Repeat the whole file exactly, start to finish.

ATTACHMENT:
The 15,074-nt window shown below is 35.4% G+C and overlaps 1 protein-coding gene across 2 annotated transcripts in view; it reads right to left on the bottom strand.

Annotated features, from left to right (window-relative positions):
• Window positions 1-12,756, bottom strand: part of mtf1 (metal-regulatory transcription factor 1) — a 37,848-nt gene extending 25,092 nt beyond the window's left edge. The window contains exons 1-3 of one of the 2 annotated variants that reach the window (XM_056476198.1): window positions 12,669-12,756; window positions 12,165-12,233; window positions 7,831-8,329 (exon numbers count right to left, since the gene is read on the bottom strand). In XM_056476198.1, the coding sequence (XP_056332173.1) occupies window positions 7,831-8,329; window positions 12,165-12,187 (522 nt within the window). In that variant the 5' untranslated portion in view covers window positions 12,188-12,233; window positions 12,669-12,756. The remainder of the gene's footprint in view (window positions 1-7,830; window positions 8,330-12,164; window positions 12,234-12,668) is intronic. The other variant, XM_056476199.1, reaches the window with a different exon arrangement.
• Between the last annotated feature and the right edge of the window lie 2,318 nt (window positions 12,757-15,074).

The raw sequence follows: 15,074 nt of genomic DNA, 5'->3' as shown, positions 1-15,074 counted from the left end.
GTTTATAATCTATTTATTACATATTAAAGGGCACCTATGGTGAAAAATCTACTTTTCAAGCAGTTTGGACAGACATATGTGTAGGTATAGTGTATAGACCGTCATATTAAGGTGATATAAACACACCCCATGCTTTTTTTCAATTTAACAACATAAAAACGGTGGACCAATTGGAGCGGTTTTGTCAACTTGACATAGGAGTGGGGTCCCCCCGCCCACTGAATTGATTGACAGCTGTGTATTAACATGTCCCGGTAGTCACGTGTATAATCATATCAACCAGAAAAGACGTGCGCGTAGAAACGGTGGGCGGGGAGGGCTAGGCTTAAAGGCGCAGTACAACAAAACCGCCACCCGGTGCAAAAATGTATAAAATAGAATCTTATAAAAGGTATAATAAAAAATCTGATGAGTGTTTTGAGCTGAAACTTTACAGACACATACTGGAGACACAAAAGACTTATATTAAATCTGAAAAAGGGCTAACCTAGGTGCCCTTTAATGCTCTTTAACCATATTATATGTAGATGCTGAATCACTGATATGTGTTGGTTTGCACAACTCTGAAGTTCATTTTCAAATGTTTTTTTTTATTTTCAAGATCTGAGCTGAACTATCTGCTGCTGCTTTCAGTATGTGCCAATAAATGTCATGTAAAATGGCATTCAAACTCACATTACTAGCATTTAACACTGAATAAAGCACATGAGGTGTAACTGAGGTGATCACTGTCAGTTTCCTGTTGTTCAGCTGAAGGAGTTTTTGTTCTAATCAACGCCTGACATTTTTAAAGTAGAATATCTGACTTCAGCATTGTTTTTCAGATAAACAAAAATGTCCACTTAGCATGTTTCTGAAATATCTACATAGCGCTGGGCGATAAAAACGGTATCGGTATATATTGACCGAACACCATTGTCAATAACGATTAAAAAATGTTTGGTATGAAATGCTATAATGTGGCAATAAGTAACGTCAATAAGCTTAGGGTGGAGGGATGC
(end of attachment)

The 15,074-nt window shown below is 35.4% G+C and overlaps 1 protein-coding gene across 2 annotated transcripts in view; it reads right to left on the bottom strand.

Annotated features, from left to right (window-relative positions):
• Window positions 1-12,756, bottom strand: part of mtf1 (metal-regulatory transcription factor 1) — a 37,848-nt gene extending 25,092 nt beyond the window's left edge. The window contains exons 1-3 of one of the 2 annotated variants that reach the window (XM_056476198.1): window positions 12,669-12,756; window positions 12,165-12,233; window positions 7,831-8,329 (exon numbers count right to left, since the gene is read on the bottom strand). In XM_056476198.1, the coding sequence (XP_056332173.1) occupies window positions 7,831-8,329; window positions 12,165-12,187 (522 nt within the window). In that variant the 5' untranslated portion in view covers window positions 12,188-12,233; window positions 12,669-12,756. The remainder of the gene's footprint in view (window positions 1-7,830; window positions 8,330-12,164; window positions 12,234-12,668) is intronic. The other variant, XM_056476199.1, reaches the window with a different exon arrangement.
• Between the last annotated feature and the right edge of the window lie 2,318 nt (window positions 12,757-15,074).

The raw sequence follows: 15,074 nt of genomic DNA, 5'->3' as shown, positions 1-15,074 counted from the left end.
GTTTATAATCTATTTATTACATATTAAAGGGCACCTATGGTGAAAAATCTACTTTTCAAGCAGTTTGGACAGACATATGTGTAGGTATAGTGTATAGACCGTCATATTAAGGTGATATAAACACACCCCATGCTTTTTTTCAATTTAACAACATAAAAACGGTGGACCAATTGGAGCGGTTTTGTCAACTTGACATAGGAGTGGGGTCCCCCCGCCCACTGAATTGATTGACAGCTGTGTATTAACATGTCCCGGTAGTCACGTGTATAATCATATCAACCAGAAAAGACGTGCGCGTAGAAACGGTGGGCGGGGAGGGCTAGGCTTAAAGGCGCAGTACAACAAAACCGCCACCCGGTGCAAAAATGTATAAAATAGAATCTTATAAAAGGTATAATAAAAAATCTGATGAGTGTTTTGAGCTGAAACTTTACAGACACATACTGGAGACACAAAAGACTTATATTAAATCTGAAAAAGGGCTAACCTAGGTGCCCTTTAATGCTCTTTAACCATATTATATGTAGATGCTGAATCACTGATATGTGTTGGTTTGCACAACTCTGAAGTTCATTTTCAAATGTTTTTTTTTATTTTCAAGATCTGAGCTGAACTATCTGCTGCTGCTTTCAGTATGTGCCAATAAATGTCATGTAAAATGGCATTCAAACTCACATTACTAGCATTTAACACTGAATAAAGCACATGAGGTGTAACTGAGGTGATCACTGTCAGTTTCCTGTTGTTCAGCTGAAGGAGTTTTTGTTCTAATCAACGCCTGACATTTTTAAAGTAGAATATCTGACTTCAGCATTGTTTTTCAGATAAACAAAAATGTCCACTTAGCATGTTTCTGAAATATCTACATAGCGCTGGGCGATAAAAACGGTATCGGTATATATTGACCGAACACCATTGTCAATAACGATTAAAAAATGTTTGGTATGAAATGCTATAATGTGGCAATAAGTAACGTCAATAAGCTTAGGGTGGAGGGATGC